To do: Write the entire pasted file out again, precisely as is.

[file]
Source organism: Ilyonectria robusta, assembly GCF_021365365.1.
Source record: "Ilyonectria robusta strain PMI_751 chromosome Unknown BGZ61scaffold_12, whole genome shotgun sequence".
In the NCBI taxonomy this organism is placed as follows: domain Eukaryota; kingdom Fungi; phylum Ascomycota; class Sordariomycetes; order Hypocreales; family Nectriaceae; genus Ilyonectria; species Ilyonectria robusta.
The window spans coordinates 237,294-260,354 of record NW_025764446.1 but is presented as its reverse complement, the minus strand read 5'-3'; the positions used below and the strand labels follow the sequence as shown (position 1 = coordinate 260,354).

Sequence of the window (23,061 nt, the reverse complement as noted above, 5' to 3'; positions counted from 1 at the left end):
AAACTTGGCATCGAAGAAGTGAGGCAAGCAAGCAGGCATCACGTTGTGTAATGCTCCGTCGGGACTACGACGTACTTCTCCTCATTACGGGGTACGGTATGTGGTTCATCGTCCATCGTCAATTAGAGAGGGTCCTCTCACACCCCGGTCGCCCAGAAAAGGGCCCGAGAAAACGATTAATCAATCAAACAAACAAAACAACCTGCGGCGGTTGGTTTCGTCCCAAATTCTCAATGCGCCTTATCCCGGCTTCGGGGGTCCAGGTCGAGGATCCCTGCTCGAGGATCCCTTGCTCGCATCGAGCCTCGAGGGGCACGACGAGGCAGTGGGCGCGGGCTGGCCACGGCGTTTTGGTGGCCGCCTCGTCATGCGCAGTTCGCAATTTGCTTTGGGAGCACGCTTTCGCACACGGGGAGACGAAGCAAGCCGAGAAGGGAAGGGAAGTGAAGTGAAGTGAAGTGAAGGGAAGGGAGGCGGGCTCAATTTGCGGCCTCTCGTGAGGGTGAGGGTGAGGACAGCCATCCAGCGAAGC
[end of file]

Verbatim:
Source organism: Ilyonectria robusta, assembly GCF_021365365.1.
Source record: "Ilyonectria robusta strain PMI_751 chromosome Unknown BGZ61scaffold_12, whole genome shotgun sequence".
In the NCBI taxonomy this organism is placed as follows: domain Eukaryota; kingdom Fungi; phylum Ascomycota; class Sordariomycetes; order Hypocreales; family Nectriaceae; genus Ilyonectria; species Ilyonectria robusta.
The window spans coordinates 237,294-260,354 of record NW_025764446.1 but is presented as its reverse complement, the minus strand read 5'-3'; the positions used below and the strand labels follow the sequence as shown (position 1 = coordinate 260,354).

Sequence of the window (23,061 nt, the reverse complement as noted above, 5' to 3'; positions counted from 1 at the left end):
AAACTTGGCATCGAAGAAGTGAGGCAAGCAAGCAGGCATCACGTTGTGTAATGCTCCGTCGGGACTACGACGTACTTCTCCTCATTACGGGGTACGGTATGTGGTTCATCGTCCATCGTCAATTAGAGAGGGTCCTCTCACACCCCGGTCGCCCAGAAAAGGGCCCGAGAAAACGATTAATCAATCAAACAAACAAAACAACCTGCGGCGGTTGGTTTCGTCCCAAATTCTCAATGCGCCTTATCCCGGCTTCGGGGGTCCAGGTCGAGGATCCCTGCTCGAGGATCCCTTGCTCGCATCGAGCCTCGAGGGGCACGACGAGGCAGTGGGCGCGGGCTGGCCACGGCGTTTTGGTGGCCGCCTCGTCATGCGCAGTTCGCAATTTGCTTTGGGAGCACGCTTTCGCACACGGGGAGACGAAGCAAGCCGAGAAGGGAAGGGAAGTGAAGTGAAGTGAAGTGAAGGGAAGGGAGGCGGGCTCAATTTGCGGCCTCTCGTGAGGGTGAGGGTGAGGACAGCCATCCAGCGAAGC